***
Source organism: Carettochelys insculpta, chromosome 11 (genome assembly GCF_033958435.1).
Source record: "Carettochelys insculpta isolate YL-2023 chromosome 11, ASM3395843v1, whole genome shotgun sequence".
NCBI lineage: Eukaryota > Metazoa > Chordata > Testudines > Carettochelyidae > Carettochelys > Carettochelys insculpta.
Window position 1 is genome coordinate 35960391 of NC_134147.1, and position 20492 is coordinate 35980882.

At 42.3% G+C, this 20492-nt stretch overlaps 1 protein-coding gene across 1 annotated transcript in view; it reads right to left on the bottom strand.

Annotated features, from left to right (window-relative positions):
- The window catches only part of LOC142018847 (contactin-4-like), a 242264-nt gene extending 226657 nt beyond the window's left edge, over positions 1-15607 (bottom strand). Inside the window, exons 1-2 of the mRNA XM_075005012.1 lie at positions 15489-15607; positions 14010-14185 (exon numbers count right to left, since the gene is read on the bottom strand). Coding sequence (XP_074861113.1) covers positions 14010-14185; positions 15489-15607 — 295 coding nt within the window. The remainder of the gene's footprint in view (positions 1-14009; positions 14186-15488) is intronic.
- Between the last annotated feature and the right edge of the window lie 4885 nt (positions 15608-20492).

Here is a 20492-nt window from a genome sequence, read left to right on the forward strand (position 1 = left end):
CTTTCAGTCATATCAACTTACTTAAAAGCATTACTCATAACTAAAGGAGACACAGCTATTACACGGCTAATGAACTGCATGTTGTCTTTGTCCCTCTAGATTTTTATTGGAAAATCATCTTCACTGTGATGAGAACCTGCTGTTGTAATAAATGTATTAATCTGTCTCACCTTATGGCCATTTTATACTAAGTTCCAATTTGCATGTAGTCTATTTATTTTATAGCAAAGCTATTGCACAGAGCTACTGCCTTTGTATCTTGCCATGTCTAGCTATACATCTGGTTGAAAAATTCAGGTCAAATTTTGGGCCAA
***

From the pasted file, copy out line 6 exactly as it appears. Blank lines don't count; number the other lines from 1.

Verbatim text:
Annotated features, from left to right (window-relative positions):